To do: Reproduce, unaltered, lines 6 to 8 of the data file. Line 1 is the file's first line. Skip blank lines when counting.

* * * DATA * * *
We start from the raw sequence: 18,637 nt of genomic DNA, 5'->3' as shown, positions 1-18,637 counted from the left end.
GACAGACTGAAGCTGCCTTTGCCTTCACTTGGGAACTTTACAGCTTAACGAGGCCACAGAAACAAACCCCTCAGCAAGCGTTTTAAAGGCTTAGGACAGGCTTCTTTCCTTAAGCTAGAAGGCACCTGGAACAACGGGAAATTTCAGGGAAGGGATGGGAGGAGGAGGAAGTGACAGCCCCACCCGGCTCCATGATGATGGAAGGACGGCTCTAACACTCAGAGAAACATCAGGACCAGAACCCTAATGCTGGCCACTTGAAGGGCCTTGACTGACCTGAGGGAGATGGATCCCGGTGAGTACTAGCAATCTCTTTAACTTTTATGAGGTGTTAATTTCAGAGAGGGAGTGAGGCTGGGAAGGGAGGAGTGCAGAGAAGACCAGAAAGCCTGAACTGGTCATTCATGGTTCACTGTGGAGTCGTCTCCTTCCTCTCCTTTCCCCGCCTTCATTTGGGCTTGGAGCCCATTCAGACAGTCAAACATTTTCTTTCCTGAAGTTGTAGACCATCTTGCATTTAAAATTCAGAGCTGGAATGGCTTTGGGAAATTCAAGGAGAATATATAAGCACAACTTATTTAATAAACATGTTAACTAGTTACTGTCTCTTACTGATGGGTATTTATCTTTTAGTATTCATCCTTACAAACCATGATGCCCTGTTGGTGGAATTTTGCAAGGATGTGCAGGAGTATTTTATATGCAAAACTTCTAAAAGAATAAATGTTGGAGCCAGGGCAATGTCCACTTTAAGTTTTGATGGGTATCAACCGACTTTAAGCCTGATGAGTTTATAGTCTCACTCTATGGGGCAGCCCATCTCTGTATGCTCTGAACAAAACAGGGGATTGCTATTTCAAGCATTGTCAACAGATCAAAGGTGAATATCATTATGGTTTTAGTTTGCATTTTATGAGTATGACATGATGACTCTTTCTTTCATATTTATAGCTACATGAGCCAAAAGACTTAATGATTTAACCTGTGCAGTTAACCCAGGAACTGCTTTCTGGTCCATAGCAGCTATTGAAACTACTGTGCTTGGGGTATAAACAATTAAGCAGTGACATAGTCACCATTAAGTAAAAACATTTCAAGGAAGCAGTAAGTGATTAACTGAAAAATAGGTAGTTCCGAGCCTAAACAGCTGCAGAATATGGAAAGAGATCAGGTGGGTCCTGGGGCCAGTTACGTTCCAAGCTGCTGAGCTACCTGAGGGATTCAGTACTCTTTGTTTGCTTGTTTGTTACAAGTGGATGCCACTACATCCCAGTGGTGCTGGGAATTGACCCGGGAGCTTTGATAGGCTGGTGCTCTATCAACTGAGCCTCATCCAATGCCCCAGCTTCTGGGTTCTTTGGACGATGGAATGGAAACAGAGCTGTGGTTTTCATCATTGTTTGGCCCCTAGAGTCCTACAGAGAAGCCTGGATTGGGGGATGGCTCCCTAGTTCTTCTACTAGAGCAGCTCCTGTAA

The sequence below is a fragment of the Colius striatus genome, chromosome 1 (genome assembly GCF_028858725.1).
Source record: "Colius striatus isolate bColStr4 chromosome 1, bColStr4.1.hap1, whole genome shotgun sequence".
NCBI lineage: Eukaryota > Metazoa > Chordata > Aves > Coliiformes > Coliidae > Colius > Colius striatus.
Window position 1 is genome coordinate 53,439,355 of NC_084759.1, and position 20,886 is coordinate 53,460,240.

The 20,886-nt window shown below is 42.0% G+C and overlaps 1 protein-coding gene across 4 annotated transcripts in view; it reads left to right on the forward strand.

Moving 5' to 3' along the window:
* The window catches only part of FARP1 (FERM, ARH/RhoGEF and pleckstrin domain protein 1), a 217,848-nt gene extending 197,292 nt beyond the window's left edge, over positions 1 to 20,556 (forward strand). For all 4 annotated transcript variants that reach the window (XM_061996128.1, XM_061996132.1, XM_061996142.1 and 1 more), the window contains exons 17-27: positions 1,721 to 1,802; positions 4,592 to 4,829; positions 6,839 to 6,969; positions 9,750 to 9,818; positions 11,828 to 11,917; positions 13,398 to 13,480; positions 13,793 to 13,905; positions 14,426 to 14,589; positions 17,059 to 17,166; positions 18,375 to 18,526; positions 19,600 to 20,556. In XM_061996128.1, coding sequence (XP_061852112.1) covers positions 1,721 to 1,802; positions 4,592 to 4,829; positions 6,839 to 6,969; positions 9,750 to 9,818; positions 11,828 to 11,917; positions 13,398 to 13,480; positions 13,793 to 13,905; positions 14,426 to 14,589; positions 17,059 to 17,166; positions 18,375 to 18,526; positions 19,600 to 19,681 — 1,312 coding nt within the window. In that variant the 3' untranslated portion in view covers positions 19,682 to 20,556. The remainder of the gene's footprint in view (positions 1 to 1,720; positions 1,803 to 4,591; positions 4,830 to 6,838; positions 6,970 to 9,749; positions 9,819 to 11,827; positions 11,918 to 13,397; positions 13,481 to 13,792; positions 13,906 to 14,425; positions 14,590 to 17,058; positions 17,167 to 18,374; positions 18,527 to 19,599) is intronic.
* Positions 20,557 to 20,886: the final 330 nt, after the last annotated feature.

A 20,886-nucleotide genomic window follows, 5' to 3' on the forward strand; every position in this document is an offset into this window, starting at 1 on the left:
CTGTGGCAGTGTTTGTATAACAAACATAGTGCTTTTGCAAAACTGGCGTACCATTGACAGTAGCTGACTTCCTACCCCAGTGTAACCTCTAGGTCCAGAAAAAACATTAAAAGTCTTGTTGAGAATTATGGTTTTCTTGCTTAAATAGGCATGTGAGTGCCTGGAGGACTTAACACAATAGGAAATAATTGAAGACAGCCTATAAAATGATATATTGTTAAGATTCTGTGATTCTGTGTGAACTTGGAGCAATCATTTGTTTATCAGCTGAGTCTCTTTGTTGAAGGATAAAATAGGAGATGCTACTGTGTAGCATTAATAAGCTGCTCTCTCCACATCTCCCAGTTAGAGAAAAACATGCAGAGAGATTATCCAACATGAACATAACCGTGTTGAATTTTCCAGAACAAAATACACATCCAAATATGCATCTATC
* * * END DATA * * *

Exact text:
Window position 1 is genome coordinate 53,439,355 of NC_084759.1, and position 20,886 is coordinate 53,460,240.

The 20,886-nt window shown below is 42.0% G+C and overlaps 1 protein-coding gene across 4 annotated transcripts in view; it reads left to right on the forward strand.

Moving 5' to 3' along the window: